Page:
By ERIC OLSON
AP College Football Writer
LINCOLN, Neb. (AP) - Mike Riley raised clenched fists over his head and looked at the ground, his headset sliding backward.
This surely wasn’t the ending he envisioned for his first game as Nebraska’s coach.
After Riley’s team came back from a 10-point halftime deficit to take the lead, BYU delivered a gut-punch when freshman backup Tanner Mangum heaved a 42-yard touchdown pass to Mitch Mathews with no time left to beat the Cornhuskers 33-28 Saturday.
“Am I supposed to make an opening statement after that?” a stunned Riley asked reporters 10 minutes later.
The Huskers lost their season opener for the first time since 1985, ending the nation’s longest streak.
Tommy Armstrong Jr. passed for 319 yards and three touchdowns, his last one going 9 yards to Trey Foster for a 28-24 lead late in the third quarter, and Jordan Westerkamp caught seven balls for 107 yards.
Nebraska looked to have the momentum in the second half. Its defense clamped down, and Armstrong overcame a mid-game lull to get the offense moving again.
The Huskers were still up 28-27 with 7:57 left after Trevor Samson’s 35-yard field goal for BYU. But the Huskers couldn’t put away the Cougars. When Drew Brown missed a 41-yard field goal for Nebraska, the Cougars started their final drive from their own 35. There were 48 seconds to play.
Mangum, who took over early in the fourth quarter for injured star Taysom Hill, faced four-and-3 from the Nebraska 42 when he launched his winning pass against a three-man rush. Safety Nate Geary was behind Mathews as the ball came down, but he couldn’t break up the pass.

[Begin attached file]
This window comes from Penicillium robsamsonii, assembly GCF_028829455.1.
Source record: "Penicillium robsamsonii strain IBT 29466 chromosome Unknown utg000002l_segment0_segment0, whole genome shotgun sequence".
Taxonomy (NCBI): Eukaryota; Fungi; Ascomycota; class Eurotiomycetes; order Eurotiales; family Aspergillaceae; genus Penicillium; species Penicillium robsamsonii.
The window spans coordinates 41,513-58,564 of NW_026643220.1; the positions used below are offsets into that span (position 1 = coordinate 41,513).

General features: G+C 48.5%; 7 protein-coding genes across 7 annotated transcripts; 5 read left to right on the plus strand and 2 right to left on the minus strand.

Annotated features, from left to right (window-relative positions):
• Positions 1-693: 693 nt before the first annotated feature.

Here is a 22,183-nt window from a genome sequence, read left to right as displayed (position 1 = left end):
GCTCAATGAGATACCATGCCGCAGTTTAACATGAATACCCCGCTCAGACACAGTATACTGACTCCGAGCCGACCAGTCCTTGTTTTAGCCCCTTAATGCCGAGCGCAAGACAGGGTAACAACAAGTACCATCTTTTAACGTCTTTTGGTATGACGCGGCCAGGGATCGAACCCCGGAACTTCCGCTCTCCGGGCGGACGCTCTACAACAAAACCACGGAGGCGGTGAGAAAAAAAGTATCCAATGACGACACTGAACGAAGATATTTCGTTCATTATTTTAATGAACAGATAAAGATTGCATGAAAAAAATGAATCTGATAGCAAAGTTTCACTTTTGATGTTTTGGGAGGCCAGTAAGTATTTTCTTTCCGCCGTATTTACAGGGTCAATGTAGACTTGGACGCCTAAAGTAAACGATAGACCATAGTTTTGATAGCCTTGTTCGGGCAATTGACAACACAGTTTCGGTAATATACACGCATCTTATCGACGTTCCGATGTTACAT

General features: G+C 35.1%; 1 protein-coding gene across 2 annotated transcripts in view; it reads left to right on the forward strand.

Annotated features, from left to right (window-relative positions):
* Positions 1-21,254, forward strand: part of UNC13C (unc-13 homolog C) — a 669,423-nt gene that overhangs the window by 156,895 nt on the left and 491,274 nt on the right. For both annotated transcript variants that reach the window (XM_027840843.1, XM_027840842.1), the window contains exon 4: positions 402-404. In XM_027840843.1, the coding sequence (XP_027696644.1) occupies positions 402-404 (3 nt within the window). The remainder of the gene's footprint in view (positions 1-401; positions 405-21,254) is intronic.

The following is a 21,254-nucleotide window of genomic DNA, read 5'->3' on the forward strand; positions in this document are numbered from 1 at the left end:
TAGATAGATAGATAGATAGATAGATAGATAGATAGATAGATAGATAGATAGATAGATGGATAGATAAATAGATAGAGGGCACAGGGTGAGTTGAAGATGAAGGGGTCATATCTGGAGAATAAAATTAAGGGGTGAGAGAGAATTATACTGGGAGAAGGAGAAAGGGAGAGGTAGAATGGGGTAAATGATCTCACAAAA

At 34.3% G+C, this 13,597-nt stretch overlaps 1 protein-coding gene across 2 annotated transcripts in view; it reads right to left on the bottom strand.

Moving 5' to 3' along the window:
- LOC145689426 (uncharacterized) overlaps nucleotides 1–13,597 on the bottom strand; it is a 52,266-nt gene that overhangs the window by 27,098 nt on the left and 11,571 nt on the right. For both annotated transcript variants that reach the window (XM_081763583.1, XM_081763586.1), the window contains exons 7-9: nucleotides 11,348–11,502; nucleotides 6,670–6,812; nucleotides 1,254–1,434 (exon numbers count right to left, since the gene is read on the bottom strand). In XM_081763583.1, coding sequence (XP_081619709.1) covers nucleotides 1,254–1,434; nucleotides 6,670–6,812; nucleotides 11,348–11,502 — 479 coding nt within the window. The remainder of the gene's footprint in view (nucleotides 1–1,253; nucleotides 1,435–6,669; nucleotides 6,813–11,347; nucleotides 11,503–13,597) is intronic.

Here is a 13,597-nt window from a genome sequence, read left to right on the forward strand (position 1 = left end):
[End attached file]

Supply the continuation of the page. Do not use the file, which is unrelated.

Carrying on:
Riley, in his 41st year in coaching, said he couldn’t remember ever losing a game the way he did his first one at Nebraska.
“I initially thought he was not in the end zone, but I had a really bad view,” Riley said. “I saw the official raise his hands right away, so I knew.”
Mathews jumped around at midfield as teammates mobbed him after the play stood up to a video review. A half-hour after the game, hundreds of joyous BYU fans still congregated in the south end zone near where Mathews came down with the ball.
“I had to come down with it,” Mathews said. “I had to come down with it for my guys. Sometime you have to do what you have to do, and that’s catch the rock and win the game. I didn’t know I scored right away because I was under a pile of people. Nick Kurtz was laying on me and was screaming.”
The victory came with a heavy price for BYU. Hill sustained a season-ending injury for the second straight year. Coach Bronco Mendenhall said Hill fractured a foot on a 21-yard touchdown run in the first half. He went to the locker room and missed two plays before returning, then left again after getting hit hard on an 8-yard run in the fourth quarter.
Making Mangum’s dramatic play even more remarkable was that he returned from his two-year LDS mission in June. Mangum hadn’t played in an organized football game since 2012. He finished 7 of 11 for 111 yards and is the presumed starter when the Cougars host Boise State next week.
“I’m amazed that Tanner Mangum, just two months off his mission, coming in and being able to help our team win,” Mendenhall said. “I was just proud of the way he was able to lead our team on the big stage, in an historic stadium, finding a way to pull it out.”
This opener was long anticipated in Lincoln. Riley, who spent the last 12 years at Oregon State, was athletic director Shawn Eichorst’s surprise hire last December after Bo Pelini was fired.
Each team was without players who were suspended for disciplinary reasons. Among the five missing Huskers were linebacker Michael Rose-Ivey, cornerback Jonathan Rose and tight end Cethan Carter. Among the suspended BYU players were defensive lineman Tomasi Laulile, free safety Kai Nacua, linebacker Sione Takitaki and wide receiver Trey Dye.